Virginia Union University professor Delta Bowers is running as an independent. Bowers is running her campaign on increasing workforce training to increase opportunities, improving school accreditation in eastern Henrico and tackling poverty.
Thornton’s record of serving his community and demonstrated commitment to the Board of Supervisors makes him the more progressive candidate for Fairfield Supervisor on the Henrico County Board of Supervisors.
Roscoe D. Cooper III was elected to represent the Fairfield District on the Henrico County School Board in November 2015. Cooper is the father of two Henrico County Public School students. Cooper serves on Senator Mark Warner’s Religious Advisory Committee.
Cooper is the pastor of Rising Mount Zion Baptist Church. He earned a Master of Divinity degree from Virginia Union University. In 2013, he was awarded a Doctor of Divinity degree from Richmond Virginia Seminary.
Cooper is being challenged by Keith Hicks. Hicks has served as a substitute teacher in public schools in the Fairfield district. His platform includes adding instructional assistance in classrooms where students are underperforming. He also wants to raise compensation for substitute teachers. Hicks believes meal tax revenue is not being used for the best purpose and wants to fund more school improvement projects in the Fairfield district.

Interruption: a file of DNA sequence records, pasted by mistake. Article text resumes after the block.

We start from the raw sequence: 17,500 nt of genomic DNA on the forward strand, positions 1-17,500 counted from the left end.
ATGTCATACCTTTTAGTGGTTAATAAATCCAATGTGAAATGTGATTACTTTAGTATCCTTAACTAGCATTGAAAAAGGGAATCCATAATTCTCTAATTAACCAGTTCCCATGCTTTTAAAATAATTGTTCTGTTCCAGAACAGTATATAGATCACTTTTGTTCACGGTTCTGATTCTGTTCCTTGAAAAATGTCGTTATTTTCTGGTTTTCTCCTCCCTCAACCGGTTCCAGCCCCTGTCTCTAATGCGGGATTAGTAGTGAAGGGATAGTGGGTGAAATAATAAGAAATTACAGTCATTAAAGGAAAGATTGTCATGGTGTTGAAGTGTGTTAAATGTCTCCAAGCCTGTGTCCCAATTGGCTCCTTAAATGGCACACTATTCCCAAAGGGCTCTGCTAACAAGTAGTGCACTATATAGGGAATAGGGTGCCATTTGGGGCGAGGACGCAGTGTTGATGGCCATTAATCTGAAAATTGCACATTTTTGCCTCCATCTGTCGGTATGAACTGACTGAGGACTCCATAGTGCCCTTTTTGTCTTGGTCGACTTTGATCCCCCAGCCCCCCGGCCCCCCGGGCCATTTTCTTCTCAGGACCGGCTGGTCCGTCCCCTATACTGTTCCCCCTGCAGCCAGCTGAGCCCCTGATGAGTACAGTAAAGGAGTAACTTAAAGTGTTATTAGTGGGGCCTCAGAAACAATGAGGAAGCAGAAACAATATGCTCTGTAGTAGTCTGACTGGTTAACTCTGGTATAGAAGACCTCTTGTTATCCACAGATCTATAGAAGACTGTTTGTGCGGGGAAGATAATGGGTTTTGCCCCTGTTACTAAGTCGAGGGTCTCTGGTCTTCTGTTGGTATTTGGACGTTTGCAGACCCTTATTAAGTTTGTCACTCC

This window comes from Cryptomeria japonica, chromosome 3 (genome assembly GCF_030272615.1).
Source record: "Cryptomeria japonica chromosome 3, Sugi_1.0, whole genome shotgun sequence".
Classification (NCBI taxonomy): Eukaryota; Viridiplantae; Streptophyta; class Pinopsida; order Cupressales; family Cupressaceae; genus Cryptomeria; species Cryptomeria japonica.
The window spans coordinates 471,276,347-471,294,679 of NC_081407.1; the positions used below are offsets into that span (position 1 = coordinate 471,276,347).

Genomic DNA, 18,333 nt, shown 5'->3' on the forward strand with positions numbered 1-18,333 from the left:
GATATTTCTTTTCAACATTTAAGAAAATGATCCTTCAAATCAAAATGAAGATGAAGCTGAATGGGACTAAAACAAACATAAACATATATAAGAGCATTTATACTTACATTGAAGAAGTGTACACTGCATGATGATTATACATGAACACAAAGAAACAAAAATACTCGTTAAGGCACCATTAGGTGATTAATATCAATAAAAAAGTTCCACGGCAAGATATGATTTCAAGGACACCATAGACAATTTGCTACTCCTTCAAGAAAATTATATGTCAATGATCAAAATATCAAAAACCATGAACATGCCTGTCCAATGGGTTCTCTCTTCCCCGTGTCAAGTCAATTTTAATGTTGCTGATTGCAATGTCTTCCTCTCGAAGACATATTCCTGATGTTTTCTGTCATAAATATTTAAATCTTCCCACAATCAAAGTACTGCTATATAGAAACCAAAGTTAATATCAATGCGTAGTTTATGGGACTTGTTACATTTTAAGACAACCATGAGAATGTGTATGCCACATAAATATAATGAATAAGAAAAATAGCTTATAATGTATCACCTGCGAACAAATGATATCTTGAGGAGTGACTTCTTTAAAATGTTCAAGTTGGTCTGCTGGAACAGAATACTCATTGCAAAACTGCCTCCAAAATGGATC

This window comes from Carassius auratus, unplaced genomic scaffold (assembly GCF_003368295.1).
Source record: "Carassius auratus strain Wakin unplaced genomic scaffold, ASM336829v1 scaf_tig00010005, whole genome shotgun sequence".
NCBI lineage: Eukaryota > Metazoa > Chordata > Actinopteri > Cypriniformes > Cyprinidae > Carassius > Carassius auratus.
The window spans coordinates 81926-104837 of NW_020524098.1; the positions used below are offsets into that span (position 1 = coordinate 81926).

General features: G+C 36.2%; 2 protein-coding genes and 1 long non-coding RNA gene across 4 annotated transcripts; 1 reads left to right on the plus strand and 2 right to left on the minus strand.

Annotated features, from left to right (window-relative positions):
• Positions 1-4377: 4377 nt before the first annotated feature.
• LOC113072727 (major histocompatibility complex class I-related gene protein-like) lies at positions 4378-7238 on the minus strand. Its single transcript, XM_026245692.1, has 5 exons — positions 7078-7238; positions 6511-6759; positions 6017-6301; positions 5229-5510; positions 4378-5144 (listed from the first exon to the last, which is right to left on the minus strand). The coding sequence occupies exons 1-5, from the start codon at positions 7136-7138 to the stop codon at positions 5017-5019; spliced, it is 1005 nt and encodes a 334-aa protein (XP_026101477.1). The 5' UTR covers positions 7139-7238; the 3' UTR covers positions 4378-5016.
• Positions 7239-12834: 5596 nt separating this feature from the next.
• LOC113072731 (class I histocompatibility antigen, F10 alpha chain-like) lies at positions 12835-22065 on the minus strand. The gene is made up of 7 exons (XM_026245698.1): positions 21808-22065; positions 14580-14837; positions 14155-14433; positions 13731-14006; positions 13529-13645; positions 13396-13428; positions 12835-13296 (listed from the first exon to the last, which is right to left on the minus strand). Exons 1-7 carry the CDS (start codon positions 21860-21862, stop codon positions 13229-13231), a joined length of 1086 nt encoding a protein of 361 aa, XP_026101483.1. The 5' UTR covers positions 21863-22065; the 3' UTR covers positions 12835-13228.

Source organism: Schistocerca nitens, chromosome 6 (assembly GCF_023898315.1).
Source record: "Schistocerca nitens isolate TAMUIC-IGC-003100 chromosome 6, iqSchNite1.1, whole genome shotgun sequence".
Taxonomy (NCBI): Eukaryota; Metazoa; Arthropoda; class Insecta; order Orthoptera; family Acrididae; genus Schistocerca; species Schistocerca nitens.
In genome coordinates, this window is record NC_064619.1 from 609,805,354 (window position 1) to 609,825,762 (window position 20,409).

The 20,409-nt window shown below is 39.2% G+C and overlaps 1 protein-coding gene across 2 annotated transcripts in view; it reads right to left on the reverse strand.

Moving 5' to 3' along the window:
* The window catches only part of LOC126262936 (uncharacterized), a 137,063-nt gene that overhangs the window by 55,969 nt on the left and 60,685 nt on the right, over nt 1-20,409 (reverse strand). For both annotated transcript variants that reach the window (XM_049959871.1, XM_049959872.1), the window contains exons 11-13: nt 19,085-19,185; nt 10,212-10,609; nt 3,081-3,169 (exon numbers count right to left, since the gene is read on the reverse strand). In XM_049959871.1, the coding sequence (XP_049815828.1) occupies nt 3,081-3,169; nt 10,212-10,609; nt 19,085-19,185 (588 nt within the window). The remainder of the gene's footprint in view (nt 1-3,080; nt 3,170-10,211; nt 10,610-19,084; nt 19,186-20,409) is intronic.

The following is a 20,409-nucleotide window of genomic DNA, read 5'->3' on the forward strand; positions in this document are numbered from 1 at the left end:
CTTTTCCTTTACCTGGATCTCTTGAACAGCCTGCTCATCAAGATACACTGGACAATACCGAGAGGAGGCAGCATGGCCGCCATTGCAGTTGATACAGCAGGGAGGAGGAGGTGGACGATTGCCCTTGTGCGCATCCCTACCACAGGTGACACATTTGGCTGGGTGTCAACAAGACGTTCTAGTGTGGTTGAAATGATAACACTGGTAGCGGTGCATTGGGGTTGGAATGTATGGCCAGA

Neither Cooper nor Hicks have a campaign website to inform voters on their platforms.
Republican incumbent Thomas Branin has represented Three Chopt on the Henrico Board of Supervisors since 2016. He has been a member of the Henrico Planning Commission for 10 years. A construction management consultant in his professional capacity, Branin supports small businesses, park development and traffic safety improvements.
Branin is running uncontested. While there is no progressive candidate in this race, you have the option to write in a candidate of your choice.
Incumbent independent candidate Michelle Ogburn has held her seat since 2014. Her time in office has been marked by controversy, most notably a recall effort in 2016. The recall came about due to charges of “neglect of duty” and “misuse of office” by her constituents. Three Chopt constituents held Ogburn solely responsible for the school board's decision to sell land from Three Chopt Elementary School to a private company to use for a cancer treatment center even though the full board voted for the sale. The recall was eventually abandoned.